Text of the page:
The addition of 0.05 to 5%, by weight, of a stabilizing agent to the aqueous polymerization system before polymerization is found to further reduce agglomeration. The stabilizing agent is suitably an aqueous soluble polymer such as a polyalkylene oxide polyether or nonionic surfactants such as Tween which are polyoxyethylene derivatives of fatty acid partial esters of sorbitol, Triton X, or dextrans. The polyethers generally have a molecular weight from 10,000 to 10,000,000, preferably 400,000 to 6,000,000 and are polymers of ethylene oxide, propylene oxide or their mixtures. Polyethylene oxides (PEO) and Triton X are preferred.
Mono-unsaturated covalent bonding monomers are freely water soluble and should comprise from 25-50% of the monomer mixture. These monomers are suitable selected from amino, carboxyl or hydroxyl substituted acrylic monomers. Exemplary monomers are acrylamide (AM), methacrylamide (MAM), acrylic acid, methacrylic acid (MA), dimethylaminomethacrylate or hydroxyl-lower alkyl- or amino-lower-alkyl-acrylates such as those of the formula: ##STR1## where R1 is hydrogen or lower alkyl of 1-8 carbon atoms, R2 is alkylene of 1-12 carbon atoms, and Z is --OH or R3 --N--R4 where R3 or R4 are individually selected from H, lower alkyl, or lower alkoxy of 1-8 carbon atoms. 2-hydroxyethyl methacrylate (HEMA), 3-hydroxypropyl methacrylate and 2-aminoethyl methacrylate are readily available commercially. Porosity and hydrophilicity increase with increasing concentration of monomer.
Inclusion of polyunsaturated compounds also provides cross-linked beads which are less likely to agglomerate. The polyunsaturated compounds are generally present in the monomer mixture in an amount from 0.1-20% by weight, generally 6-12% by weight and are suitably a compatible liquid diene or triene polyvinyl compound capable of addition polymerization with the covalent bonding monomer such as ethylene glycol dimethacrylate, trimethylol propane trimethacrylate, N,N-methylene-bis-acrylamide (BAM), piperazine ethyl methacrylate or divinyl benzene.
For small particle size the monomer mixture preferably contains a large percentage, suitable from 40-70% of sparingly water soluble monomers having hydrophobic characteristics since this is found to result in freely suspended individual small beads. In the absence of such monomers, the particles are of relatively large diameter. The cross-linking agent is sometimes sparingly water soluble. Hydrophobic characteristics can also be provided with monomers such as lower alkyl acrylates suitably methyl methacrylate or ethyl methacrylate or a vinyl pyridine.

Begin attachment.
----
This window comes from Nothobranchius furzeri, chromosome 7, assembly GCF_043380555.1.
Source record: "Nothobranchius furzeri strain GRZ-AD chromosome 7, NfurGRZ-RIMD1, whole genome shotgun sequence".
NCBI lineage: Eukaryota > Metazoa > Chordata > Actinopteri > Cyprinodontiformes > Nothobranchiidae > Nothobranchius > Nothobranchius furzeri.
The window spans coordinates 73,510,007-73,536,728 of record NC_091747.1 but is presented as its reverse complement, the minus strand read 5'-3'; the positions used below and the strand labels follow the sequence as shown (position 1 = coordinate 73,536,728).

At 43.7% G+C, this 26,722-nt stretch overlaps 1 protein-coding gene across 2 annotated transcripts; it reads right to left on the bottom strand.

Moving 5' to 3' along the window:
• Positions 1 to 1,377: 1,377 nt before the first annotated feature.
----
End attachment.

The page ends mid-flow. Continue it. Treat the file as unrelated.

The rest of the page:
Vinyl pyridines suitable for use in the invention are 2-vinyl pyridine, 4-vinyl pyridine and 2-methyl-5-vinyl pyridine. 2-vinyl pyridine has, in general, been found to produce smaller beads, more resistant to agglomeration even in the absence of cross-linking agents and suspending agents.
The fluorescent monomer is present in the monomer mixture in an amount sufficient to provide adequate fluorescence to the microspheres, suitably at least 0.1% to 15% by weight, generally from 1 to 10% by weight thereof. The fluorescent monomer contains a fluorochrome portion to which is attached at least one addition polymerizable group such as an ethylenically unsaturated vinyl or allyl group. Fluorochromes absorb incident radiation, attain an excited state and emit visible light when stimulated by shorter wavelength light. Fluorescence efficiency, the ratio of quanta emitted to quanta absorbed is generally from 0.1 to 0.8 and should not be effected by modification of the fluorochrome molecule necessary to add the olefinic group.
Fluorochromes suitable for conjugation of proteins can readily be converted to addition polymerizable monomers suitable for use in this invention by reaction with an unsaturated compound containing a functional group condensible with the protein conjugation group. For example, fluorochromes containing sulfonic acid or sulfonyl chloride groups can be reacted with amine substituted olefins to form a sulfonamide linkage. The reaction can be generalized as follows:
where A is the fluorochrome functional group, B is a cocondensible group and AB is the condensation residue. Suitable A, B, AB pairs follow:
______________________________________A B AB______________________________________OH NCO urethaneNH2 NCO ureaCOOH OH esterCOCl OH esterCOOH NH2 amideCOCl NH2 amideSCN NH2 thioureaNH2 COOH amideOH COOH esterSO3 H NH2 sulfonamideSO2 Cl NH2 sulfonamide______________________________________